Stanford University today announced the largest increase in its history for its financial aid program for undergraduates.
Under the new program, parents with incomes of less than $100,000 will no longer pay tuition. Parents with incomes of less than $60,000 will not be expected to pay tuition or contribute to the costs of room, board and other expenses.
The program also eliminates the need for student loans.
Other significant enhancements have been made to the program that will benefit aid recipients at all levels of income.
When I was at business school I heard former Stanford president Donald Kennedy speak on the need for those of us “best and brightest” to go into public service. I talked to Mr. Kennedy after his talk about the financial realities of this. When I got out of undergrad my school loan payments were as high as my rent. There is no way I could afford to take a job that didn’t pay much. In fact, my observation was that the only people who could afford to work for non-profits were those with trust funds, or those who had gone to a state school and weren’t loaded down by debt.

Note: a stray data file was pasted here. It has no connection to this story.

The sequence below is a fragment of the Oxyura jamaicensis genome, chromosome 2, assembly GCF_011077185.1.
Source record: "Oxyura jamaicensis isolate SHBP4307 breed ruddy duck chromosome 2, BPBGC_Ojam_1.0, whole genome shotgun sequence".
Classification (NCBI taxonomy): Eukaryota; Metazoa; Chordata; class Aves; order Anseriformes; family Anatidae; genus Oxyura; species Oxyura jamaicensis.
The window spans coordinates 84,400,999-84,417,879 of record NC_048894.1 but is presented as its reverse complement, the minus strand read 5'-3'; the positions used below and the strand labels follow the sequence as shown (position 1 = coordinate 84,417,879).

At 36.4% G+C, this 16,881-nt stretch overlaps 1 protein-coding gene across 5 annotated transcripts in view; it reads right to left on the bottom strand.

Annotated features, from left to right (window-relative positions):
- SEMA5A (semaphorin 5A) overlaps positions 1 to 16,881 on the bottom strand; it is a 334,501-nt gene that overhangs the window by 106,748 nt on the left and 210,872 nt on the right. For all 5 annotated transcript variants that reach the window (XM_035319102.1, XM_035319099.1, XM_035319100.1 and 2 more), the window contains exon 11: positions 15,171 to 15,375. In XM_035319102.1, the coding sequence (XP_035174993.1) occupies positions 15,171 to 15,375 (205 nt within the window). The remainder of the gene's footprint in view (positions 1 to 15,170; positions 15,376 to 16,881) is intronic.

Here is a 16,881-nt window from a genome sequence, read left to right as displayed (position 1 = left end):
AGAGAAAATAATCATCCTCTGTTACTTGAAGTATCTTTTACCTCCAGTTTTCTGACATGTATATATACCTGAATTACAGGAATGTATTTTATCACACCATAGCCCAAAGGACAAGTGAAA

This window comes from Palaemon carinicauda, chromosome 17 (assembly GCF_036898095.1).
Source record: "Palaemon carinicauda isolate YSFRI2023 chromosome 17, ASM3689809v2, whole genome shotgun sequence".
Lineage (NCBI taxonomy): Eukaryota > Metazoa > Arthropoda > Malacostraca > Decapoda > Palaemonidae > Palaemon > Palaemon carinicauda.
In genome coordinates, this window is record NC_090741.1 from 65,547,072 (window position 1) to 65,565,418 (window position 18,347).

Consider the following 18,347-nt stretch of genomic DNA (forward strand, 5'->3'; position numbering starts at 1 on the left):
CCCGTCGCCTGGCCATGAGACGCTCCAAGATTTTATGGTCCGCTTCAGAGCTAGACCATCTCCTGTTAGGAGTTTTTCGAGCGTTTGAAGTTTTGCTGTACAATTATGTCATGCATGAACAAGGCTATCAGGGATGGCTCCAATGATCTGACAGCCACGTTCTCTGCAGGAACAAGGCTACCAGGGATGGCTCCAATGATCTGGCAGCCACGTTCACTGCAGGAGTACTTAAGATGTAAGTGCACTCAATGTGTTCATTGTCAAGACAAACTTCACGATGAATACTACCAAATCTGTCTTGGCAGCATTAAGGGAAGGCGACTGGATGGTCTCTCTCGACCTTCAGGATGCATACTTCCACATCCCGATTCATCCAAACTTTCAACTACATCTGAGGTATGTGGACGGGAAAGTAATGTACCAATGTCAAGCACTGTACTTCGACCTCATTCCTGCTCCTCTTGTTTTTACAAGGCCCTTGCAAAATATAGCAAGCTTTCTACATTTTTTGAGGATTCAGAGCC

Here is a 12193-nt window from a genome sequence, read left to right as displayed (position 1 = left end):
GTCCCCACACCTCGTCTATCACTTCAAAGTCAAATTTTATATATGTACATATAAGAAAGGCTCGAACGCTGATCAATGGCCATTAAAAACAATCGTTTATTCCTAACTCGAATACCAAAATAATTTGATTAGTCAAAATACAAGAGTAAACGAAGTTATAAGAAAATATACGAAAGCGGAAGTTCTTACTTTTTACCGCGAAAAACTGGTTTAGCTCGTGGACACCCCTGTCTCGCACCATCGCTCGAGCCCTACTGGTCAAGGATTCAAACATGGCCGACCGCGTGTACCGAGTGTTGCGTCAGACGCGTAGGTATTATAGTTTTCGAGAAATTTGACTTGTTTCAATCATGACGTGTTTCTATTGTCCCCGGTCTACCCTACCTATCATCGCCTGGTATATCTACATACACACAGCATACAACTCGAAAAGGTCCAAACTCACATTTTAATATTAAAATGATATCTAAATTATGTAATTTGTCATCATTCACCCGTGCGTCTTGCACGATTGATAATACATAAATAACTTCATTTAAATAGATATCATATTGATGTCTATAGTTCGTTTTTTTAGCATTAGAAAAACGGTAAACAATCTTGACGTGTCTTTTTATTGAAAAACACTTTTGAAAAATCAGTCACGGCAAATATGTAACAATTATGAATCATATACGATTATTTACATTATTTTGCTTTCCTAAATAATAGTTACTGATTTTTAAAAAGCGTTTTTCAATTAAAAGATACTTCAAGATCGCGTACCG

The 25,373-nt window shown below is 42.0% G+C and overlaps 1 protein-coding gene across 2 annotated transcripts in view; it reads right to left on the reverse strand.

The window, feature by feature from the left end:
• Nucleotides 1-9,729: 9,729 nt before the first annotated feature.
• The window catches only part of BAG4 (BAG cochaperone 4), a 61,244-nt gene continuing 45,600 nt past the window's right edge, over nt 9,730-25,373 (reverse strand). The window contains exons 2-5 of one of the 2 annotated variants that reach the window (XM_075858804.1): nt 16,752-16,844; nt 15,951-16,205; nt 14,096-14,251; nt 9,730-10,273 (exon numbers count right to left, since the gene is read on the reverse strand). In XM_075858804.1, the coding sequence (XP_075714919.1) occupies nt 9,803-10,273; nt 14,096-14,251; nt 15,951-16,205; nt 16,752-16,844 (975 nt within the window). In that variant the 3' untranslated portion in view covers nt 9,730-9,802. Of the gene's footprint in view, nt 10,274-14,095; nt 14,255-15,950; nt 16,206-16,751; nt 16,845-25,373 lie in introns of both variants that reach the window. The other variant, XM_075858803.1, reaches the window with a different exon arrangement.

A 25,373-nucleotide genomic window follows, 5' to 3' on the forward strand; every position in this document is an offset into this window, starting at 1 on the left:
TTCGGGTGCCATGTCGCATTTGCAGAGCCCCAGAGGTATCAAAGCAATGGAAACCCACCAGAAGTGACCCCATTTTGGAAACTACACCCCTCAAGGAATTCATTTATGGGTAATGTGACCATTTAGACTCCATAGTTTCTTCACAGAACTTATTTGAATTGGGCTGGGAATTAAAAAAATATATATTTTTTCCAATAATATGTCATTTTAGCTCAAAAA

I didn’t pay off my combined business school and undergrad loans until I was in my mid-thirties, and then I celebrated by throwing a “zero net worth” party.
As an alumn, I’m tired of having my donations to the school go to maintaining more and bigger buildings. Stanford has a huge endowment, one of the largest in the country. There is no excuse to saddle their students with huge debt burdens that take decades to pay off and limit career choices.
Thanks to similar announcements by top tier East Coast schools, Stanford has been compelled to offer more aggressive financial aid, just to stay competitive.
All I can say is that it is about time.